Amid the year-end lull, the following seek-and-mitigate measures should have been taken to ward off impending new Log4j attack campaigns
Hackers are now actively scanning the internet for systems vulnerable to the Log4j exploit (CVE-2021-44228), and malicious tools are even being developed to automate such attacks.
The exploit targets the Java Naming and Directory Interface (JNDI) and the Lightweight Directory Access Protocol (LDAP), enabling attackers to load arbitrary Java code on a server, allowing them to take control. This makes it a highly attractive vulnerability for cyber perpetrators.
Additionally, while not all services and products are susceptible to the Remote Code Execution (RCE) exploits, they could be vulnerable to the information leakage attack associated with the vulnerability.
In the wake of the vulnerability disclosure, financially motivated actors involved in cryptocurrency mining were among the first to exploit targets. It is anticipated that there will be more monetization-centered exploitation activities this year, including data theft, ransomware deployment and multifaceted extortion.
While services and products that leverage the Apache logging framework are working on a fix, threat actors are already moving fast to find systems vulnerable to the exploit and gain access to the networks. It is now a race against time for organizations to take proactive measures to contain the situation and safeguard themselves.
Have these immediate actions be taken?
Although affected services and products are still working to patch the vulnerability, organizations during this time of year where more staff may be away, must take immediate steps to protect themselves against exploitation and mitigate the impact. Here are the key approaches to check off:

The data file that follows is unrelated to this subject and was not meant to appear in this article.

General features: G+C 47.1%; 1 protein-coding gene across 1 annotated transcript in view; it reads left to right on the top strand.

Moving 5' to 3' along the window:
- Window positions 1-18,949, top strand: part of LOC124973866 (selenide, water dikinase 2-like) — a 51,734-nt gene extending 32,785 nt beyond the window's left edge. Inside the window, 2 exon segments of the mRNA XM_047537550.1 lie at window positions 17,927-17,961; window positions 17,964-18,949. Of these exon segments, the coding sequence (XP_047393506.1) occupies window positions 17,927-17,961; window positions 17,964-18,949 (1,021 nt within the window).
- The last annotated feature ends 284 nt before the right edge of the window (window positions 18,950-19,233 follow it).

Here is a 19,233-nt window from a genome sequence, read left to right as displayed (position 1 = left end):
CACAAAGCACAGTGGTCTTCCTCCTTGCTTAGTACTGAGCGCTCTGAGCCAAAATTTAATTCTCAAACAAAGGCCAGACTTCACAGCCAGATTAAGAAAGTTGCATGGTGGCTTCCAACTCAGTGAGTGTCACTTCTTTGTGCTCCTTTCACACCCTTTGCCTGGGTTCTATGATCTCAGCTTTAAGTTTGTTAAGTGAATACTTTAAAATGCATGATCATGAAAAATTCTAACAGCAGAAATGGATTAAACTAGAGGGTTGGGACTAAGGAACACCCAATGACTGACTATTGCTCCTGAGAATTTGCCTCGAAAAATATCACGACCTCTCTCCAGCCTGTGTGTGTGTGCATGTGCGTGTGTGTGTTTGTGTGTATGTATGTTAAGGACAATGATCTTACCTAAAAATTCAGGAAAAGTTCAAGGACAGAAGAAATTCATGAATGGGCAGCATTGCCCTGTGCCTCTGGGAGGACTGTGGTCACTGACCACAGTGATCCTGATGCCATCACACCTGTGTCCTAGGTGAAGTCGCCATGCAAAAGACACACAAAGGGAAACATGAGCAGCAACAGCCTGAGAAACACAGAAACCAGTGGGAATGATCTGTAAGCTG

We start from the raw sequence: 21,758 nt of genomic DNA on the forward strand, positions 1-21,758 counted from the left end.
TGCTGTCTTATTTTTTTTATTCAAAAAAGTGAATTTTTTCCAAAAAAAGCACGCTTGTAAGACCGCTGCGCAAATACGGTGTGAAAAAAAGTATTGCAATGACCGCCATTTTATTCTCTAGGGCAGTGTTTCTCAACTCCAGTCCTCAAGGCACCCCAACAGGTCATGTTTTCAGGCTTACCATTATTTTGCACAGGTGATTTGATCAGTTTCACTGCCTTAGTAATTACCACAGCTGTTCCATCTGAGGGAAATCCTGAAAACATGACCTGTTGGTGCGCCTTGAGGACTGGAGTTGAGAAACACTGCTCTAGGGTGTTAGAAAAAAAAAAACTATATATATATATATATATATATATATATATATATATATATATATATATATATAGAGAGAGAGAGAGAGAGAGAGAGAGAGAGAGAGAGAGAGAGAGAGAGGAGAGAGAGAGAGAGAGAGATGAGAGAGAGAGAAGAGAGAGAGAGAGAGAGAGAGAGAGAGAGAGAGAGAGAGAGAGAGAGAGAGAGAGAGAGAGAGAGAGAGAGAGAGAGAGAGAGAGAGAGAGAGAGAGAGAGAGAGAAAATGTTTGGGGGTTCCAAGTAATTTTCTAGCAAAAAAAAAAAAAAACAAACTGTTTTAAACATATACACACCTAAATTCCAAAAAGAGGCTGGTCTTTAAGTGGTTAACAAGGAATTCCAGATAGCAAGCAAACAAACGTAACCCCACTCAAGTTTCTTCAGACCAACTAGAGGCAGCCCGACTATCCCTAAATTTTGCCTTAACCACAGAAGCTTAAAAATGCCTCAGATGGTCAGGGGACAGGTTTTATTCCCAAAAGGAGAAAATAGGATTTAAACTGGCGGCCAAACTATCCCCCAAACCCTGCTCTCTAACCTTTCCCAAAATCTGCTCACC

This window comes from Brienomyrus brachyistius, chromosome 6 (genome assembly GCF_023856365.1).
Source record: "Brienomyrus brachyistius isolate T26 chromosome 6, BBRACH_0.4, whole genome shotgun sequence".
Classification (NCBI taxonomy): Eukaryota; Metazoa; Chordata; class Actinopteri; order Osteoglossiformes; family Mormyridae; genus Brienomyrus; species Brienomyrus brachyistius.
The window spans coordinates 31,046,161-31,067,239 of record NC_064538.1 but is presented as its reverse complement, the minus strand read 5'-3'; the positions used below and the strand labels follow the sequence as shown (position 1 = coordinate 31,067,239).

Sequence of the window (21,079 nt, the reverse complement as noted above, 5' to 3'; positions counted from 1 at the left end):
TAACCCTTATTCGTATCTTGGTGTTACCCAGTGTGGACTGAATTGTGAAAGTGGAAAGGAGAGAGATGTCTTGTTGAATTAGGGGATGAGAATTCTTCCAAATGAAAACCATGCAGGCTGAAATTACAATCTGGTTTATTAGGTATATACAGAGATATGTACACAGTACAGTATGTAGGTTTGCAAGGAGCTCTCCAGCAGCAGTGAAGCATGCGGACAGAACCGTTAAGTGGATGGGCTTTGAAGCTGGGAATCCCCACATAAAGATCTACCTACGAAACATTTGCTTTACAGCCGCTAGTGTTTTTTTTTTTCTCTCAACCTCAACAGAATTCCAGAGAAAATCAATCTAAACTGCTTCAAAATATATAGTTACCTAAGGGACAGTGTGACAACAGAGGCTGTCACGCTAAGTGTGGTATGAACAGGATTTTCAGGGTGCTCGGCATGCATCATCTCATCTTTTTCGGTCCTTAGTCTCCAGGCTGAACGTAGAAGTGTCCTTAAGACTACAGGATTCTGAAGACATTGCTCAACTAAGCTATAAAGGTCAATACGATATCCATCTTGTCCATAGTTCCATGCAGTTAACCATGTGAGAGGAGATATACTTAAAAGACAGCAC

- The vulnerability is highly exploited in the wild, with massive reconnaissance activity. Organizations should assess the use and impact of Apache log4j2 library services in their environment and infrastructure as soon as possible, and identify affected assets, starting with externally facing servers and applications.
- If third-party applications are impacted, organizations need to remain up-to-date and understand the vendor-specific recommended short-term mitigation measures, in addition to the timeframe for when a patch or update path will be made available, as the situation develops.
- Organizations should keep a lookout for the release of scanning templates to identify this vulnerability and leverage internal and external vulnerability scanning tools:
- They should scan the environment to ascertain if this vulnerability exists
- Additionally, they can use open-source vulnerability toolsets to identify vulnerable log4j instances
- Organizations must prioritize mitigation activities and patch applications as soon as the updates are released.
- For external-facing and vulnerable servers, organizations should restrict all Internet outbound traffic to the bare minimum.
- Organizations can reduce the attack surface of impacted applications and servers by limiting access to the application interfaces that could be exploited.
- Organizations should focus on enhancing their visibility to identify attackers exploiting the vulnerability.
- Organizations can also hunt for the log4Shell exploitation with the following steps:
- Search for requests containing reference to the JNDI in available logs.
- Hunt for known Indicators of Compromise (IOC).
- If an organization identifies any exploitation on the server, it should verify if the server was vulnerable to the log4Shell vulnerability during the timeframes of the suspicious access attempts.
- It should also investigate the identified payload for any malicious activity, for instance, dropped files, encoded commands, Java class loading etc.
- Organizations can check their systems to see if there are signs of compromise from 1 Dec 21 before patching (to 2.15.0).
- Organizations can search for outgoing LDAP connections to destinations not seen before 1 December. If such connections are found, they can search the host for the presence of log4j. If there were DNS queries logged, they would need to review the queries to check for any possible exfiltration via DNS protocol.
- The presence of the indicators listed above may be indicative of an attack.
- If a compromised log4j instance is identified, organizations should conduct a forensic investigation, and implement remediation measures, such as removing any potentially malicious artifacts or backdoors.
- An attacker can leverage environment variables that contain credentials or keys to obtain additional infrastructure (on-premises or cloud-based). If a compromised log4j instance is running on a server where credentials are stored, organizations need to rotate and change the passwords or keys that could have been exposed.